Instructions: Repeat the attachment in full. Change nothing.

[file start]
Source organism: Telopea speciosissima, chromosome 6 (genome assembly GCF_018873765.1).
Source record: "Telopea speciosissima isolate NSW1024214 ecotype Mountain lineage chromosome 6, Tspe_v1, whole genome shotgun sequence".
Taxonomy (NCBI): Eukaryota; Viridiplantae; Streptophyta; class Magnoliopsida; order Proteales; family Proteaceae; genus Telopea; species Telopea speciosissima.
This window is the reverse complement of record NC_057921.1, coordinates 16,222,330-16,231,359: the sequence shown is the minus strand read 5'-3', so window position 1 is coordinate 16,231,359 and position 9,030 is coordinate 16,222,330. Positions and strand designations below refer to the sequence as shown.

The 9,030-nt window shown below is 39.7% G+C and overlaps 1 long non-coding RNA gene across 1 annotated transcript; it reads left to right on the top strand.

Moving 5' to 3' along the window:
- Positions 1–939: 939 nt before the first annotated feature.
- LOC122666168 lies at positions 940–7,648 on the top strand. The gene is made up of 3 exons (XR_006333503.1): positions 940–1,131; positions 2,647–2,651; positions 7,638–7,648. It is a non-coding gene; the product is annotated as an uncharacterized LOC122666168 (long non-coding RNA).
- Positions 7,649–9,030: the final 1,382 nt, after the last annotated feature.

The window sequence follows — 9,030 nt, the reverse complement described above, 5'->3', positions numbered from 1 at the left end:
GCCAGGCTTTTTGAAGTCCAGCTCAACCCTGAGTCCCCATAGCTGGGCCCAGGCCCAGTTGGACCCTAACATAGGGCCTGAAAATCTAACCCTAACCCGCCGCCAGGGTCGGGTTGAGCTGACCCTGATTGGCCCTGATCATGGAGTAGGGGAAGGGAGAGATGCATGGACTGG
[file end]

Source organism: Telopea speciosissima, chromosome 6 (genome assembly GCF_018873765.1).
Source record: "Telopea speciosissima isolate NSW1024214 ecotype Mountain lineage chromosome 6, Tspe_v1, whole genome shotgun sequence".
Taxonomy (NCBI): Eukaryota; Viridiplantae; Streptophyta; class Magnoliopsida; order Proteales; family Proteaceae; genus Telopea; species Telopea speciosissima.
This window is the reverse complement of record NC_057921.1, coordinates 16,222,330-16,231,359: the sequence shown is the minus strand read 5'-3', so window position 1 is coordinate 16,231,359 and position 9,030 is coordinate 16,222,330. Positions and strand designations below refer to the sequence as shown.

The 9,030-nt window shown below is 39.7% G+C and overlaps 1 long non-coding RNA gene across 1 annotated transcript; it reads left to right on the top strand.

Moving 5' to 3' along the window:
- Positions 1–939: 939 nt before the first annotated feature.
- LOC122666168 lies at positions 940–7,648 on the top strand. The gene is made up of 3 exons (XR_006333503.1): positions 940–1,131; positions 2,647–2,651; positions 7,638–7,648. It is a non-coding gene; the product is annotated as an uncharacterized LOC122666168 (long non-coding RNA).
- Positions 7,649–9,030: the final 1,382 nt, after the last annotated feature.

The window sequence follows — 9,030 nt, the reverse complement described above, 5'->3', positions numbered from 1 at the left end:
GCCAGGCTTTTTGAAGTCCAGCTCAACCCTGAGTCCCCATAGCTGGGCCCAGGCCCAGTTGGACCCTAACATAGGGCCTGAAAATCTAACCCTAACCCGCCGCCAGGGTCGGGTTGAGCTGACCCTGATTGGCCCTGATCATGGAGTAGGGGAAGGGAGAGATGCATGGACTGG